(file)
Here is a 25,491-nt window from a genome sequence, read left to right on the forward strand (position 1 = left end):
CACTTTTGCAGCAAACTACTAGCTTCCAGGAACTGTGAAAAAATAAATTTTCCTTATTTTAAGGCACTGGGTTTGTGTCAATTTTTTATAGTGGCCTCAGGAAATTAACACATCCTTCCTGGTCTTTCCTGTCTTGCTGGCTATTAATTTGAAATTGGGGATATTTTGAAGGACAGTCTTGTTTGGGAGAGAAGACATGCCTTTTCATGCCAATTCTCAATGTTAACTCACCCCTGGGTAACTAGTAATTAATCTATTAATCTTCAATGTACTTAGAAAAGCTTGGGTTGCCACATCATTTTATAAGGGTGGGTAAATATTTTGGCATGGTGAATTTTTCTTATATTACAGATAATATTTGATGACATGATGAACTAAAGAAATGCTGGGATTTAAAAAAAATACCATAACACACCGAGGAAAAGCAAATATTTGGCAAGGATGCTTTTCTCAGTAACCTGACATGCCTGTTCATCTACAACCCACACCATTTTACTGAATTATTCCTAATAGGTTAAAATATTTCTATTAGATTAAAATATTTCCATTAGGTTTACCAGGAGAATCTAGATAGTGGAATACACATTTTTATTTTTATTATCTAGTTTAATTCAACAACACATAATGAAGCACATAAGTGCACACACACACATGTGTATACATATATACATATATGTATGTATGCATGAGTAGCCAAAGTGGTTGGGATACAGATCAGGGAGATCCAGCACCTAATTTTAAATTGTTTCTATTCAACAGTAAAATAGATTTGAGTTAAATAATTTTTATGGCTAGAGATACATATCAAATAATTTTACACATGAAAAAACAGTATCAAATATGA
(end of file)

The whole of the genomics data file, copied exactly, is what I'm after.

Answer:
Here is a 25,491-nt window from a genome sequence, read left to right on the forward strand (position 1 = left end):
CACTTTTGCAGCAAACTACTAGCTTCCAGGAACTGTGAAAAAATAAATTTTCCTTATTTTAAGGCACTGGGTTTGTGTCAATTTTTTATAGTGGCCTCAGGAAATTAACACATCCTTCCTGGTCTTTCCTGTCTTGCTGGCTATTAATTTGAAATTGGGGATATTTTGAAGGACAGTCTTGTTTGGGAGAGAAGACATGCCTTTTCATGCCAATTCTCAATGTTAACTCACCCCTGGGTAACTAGTAATTAATCTATTAATCTTCAATGTACTTAGAAAAGCTTGGGTTGCCACATCATTTTATAAGGGTGGGTAAATATTTTGGCATGGTGAATTTTTCTTATATTACAGATAATATTTGATGACATGATGAACTAAAGAAATGCTGGGATTTAAAAAAAATACCATAACACACCGAGGAAAAGCAAATATTTGGCAAGGATGCTTTTCTCAGTAACCTGACATGCCTGTTCATCTACAACCCACACCATTTTACTGAATTATTCCTAATAGGTTAAAATATTTCTATTAGATTAAAATATTTCCATTAGGTTTACCAGGAGAATCTAGATAGTGGAATACACATTTTTATTTTTATTATCTAGTTTAATTCAACAACACATAATGAAGCACATAAGTGCACACACACACATGTGTATACATATATACATATATGTATGTATGCATGAGTAGCCAAAGTGGTTGGGATACAGATCAGGGAGATCCAGCACCTAATTTTAAATTGTTTCTATTCAACAGTAAAATAGATTTGAGTTAAATAATTTTTATGGCTAGAGATACATATCAAATAATTTTACACATGAAAAAACAGTATCAAATATGA